Wednesday, November 13, 2013

Employment and Growth

John Page, a Senior Fellow at the Brookings Institution, points out in a post from this Spring, titled Africa's Jobs Gap, that "Africa Rising" does not necessarily mean Africans are rising. Employment statistics are not encouraging: 
Eighty percent of job seekers find themselves in informal employment, self-employment or family labour. These are not good jobs... 
Africa’s lack of good jobs reflects a feature of the region’s growth often overlooked in accounts of its success: Africa’s economic structure has changed very little. The region’s share of manufacturing in GDP is less than one half of the average for all developing countries, and it is declining. The sources of Africa’s recent growth – improved economic management, strong commodity prices and new discoveries of natural resources – are not job creators.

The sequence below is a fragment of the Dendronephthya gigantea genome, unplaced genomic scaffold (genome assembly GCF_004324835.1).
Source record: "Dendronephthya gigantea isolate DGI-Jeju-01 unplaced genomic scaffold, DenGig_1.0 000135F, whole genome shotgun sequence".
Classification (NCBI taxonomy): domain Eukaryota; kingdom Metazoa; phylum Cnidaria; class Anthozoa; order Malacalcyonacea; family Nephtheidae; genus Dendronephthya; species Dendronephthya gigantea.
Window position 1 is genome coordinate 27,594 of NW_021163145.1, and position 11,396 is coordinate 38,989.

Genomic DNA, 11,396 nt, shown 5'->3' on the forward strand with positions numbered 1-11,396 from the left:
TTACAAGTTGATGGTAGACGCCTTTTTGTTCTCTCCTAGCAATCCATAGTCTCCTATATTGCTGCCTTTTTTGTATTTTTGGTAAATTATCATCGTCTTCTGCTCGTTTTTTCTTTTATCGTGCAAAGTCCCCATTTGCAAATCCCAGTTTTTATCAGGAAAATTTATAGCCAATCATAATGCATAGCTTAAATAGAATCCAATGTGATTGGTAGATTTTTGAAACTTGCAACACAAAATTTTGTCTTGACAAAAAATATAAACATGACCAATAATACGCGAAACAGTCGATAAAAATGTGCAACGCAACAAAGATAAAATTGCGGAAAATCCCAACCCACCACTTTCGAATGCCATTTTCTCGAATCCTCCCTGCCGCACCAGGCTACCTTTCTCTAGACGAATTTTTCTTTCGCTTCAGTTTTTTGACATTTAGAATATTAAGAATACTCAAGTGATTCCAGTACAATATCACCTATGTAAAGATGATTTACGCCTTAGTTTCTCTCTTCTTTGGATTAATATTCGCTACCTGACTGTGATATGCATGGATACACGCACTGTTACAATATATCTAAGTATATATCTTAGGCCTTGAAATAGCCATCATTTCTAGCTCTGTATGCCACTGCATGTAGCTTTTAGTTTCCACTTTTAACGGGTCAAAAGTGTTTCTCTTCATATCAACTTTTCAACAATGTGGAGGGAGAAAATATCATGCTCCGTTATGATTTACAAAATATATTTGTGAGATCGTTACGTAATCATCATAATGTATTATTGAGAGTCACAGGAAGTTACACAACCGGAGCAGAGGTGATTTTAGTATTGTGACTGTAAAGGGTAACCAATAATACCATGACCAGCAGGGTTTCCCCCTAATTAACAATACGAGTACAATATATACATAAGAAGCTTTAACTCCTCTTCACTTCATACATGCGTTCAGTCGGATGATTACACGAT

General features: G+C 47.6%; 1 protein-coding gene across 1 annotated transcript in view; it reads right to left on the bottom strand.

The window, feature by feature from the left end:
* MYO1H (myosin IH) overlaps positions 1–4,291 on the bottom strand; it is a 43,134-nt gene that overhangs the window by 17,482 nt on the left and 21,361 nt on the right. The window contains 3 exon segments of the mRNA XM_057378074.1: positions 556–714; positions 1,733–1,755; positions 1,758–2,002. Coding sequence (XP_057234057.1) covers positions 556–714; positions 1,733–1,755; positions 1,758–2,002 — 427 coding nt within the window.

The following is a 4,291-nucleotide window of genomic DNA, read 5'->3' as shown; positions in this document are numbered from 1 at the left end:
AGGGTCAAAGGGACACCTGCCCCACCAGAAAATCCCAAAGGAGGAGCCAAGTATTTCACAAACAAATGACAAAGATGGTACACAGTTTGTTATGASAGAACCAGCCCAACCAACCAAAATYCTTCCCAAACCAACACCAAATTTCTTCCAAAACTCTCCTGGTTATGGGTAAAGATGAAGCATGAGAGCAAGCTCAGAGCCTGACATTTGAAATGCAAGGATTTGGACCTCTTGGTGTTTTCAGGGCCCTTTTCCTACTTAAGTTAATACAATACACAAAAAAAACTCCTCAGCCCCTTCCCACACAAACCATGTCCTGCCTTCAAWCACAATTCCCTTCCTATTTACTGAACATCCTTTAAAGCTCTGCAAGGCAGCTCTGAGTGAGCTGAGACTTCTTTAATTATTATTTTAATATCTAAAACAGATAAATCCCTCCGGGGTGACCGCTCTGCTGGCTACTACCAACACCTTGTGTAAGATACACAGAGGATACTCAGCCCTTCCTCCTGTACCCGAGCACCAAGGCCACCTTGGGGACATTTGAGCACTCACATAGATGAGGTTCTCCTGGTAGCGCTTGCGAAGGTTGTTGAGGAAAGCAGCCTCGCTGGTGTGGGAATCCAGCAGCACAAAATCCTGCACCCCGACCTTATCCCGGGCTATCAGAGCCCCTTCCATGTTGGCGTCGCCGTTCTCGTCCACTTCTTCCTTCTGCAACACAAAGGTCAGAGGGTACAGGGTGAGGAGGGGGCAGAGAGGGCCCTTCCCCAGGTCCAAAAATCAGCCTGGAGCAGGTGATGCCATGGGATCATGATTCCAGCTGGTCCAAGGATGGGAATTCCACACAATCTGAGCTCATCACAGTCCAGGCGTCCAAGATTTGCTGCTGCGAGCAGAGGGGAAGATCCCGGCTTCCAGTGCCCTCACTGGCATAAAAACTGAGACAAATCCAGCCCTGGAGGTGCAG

While manufacturing is most closely associated with employment-intensive growth, there are also ‘industries without smokestacks’ in agriculture and services that can create good jobs. Investors in these industries, however, do not see Africa as an attractive location. Domestic private investment has remained at about 11 percent of GDP since 1990. This is well below the level needed for rapid structural change. Foreign investment is overwhelmingly in oil, gas and minerals. Industry in Africa has declined as a share of both global production and trade since the 1980s... 
For poor countries the export market is the main source of industrial growth. Africa has had little export success: manufactured exports per person are less than 10 percent of the average for low income countries. Breaking into non-traditional export markets will demand a coordinated set of public investments, policy reforms and institutional innovations more characteristic of Asian than African economies. 

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